A mantle (from mantellum, the Latin term for a cloak) is a type of loose garment usually worn over indoor clothing to serve the same purpose as an overcoat. Technically, the term describes a long, loose cape-like cloak worn from the 12th to the 16th century and during the American Civil War by both sexes, although by the 19th century, it was used to describe any loose-fitting, shaped woman's outer garment similar to a cape. For example, the dolman, a 19th century cape-like garment with partial sleeves is often described as a mantle.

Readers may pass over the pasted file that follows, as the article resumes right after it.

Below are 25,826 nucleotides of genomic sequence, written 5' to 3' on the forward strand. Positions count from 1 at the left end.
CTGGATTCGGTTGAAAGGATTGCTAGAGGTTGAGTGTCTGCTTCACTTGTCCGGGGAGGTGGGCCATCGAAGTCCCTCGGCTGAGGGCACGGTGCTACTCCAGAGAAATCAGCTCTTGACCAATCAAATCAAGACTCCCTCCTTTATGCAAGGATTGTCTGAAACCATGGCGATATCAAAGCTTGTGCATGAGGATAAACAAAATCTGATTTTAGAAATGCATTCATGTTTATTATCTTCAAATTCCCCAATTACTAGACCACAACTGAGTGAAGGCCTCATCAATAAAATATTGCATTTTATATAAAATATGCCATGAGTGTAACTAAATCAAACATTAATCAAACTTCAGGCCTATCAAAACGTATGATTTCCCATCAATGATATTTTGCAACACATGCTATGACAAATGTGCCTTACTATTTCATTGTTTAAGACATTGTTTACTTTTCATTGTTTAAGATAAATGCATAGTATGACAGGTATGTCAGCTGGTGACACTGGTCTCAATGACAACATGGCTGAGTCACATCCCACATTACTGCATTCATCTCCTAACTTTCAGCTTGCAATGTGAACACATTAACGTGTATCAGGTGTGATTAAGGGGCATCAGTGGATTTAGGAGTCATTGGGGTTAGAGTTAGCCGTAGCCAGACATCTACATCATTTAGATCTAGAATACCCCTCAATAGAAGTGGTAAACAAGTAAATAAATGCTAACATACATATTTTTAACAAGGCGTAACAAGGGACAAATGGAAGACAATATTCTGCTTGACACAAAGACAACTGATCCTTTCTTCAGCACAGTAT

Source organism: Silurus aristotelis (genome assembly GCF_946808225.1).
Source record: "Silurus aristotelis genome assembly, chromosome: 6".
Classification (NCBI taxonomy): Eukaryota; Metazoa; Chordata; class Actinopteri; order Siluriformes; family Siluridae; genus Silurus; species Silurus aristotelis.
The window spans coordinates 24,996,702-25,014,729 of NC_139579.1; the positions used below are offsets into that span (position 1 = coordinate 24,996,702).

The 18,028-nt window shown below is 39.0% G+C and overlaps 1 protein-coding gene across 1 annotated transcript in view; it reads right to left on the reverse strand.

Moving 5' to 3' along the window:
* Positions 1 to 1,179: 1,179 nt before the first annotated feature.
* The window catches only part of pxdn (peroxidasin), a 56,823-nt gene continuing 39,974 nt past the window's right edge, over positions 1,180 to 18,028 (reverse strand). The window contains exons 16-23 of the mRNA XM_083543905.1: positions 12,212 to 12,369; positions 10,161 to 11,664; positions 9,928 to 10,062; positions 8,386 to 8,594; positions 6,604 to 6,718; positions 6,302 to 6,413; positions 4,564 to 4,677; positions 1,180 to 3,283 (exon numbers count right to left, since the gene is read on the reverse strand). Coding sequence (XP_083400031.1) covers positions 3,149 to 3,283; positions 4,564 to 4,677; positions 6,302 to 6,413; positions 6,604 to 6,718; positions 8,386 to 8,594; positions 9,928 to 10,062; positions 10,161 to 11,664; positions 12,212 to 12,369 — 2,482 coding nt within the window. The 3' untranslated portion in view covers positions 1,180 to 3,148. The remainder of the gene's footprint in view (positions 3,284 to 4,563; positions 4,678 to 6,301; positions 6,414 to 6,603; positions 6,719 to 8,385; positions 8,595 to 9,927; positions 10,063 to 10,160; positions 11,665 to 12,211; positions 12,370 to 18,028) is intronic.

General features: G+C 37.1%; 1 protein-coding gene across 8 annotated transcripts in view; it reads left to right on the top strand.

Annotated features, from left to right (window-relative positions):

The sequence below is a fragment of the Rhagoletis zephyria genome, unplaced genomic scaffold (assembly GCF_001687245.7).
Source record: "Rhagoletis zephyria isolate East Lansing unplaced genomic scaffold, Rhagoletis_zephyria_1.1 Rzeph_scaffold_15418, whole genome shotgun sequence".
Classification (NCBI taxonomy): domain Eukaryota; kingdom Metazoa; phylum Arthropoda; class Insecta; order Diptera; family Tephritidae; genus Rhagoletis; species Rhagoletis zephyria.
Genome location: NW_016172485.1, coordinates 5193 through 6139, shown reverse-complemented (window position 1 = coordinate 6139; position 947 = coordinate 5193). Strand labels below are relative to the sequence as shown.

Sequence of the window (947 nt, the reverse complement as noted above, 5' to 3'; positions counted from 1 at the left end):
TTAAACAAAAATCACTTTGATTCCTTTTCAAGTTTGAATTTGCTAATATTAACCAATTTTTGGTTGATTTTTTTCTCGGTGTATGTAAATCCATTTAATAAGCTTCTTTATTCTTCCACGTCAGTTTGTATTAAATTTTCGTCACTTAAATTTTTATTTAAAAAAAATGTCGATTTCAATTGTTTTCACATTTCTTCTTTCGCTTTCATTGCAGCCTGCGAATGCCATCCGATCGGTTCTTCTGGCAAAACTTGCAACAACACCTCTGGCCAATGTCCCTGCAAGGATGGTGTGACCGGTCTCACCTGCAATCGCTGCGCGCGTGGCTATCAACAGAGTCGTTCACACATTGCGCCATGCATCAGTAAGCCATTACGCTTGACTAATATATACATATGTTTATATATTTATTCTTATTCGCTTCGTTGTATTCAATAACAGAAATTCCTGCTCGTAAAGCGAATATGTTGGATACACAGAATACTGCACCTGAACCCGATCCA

Read more about Mantle (clothing): Mantelets
Other articles related to "mantle":
... A variation on the mantleis the mantelet (also spelled mantelot and mantlet), typically describing a short version of the mantle ...
Famous quotes containing the word mantle:
“There are a sort of men whose visages
Do cream and mantle like a standing pond,
And do a willful stillness entertain,
With purpose to be dressed in an opinion
Of wisdom, gravity, profound conceit,
As who should say, I am Sir Oracle,
And when I ope my lips let no dog bark!”
—William Shakespeare (15641616)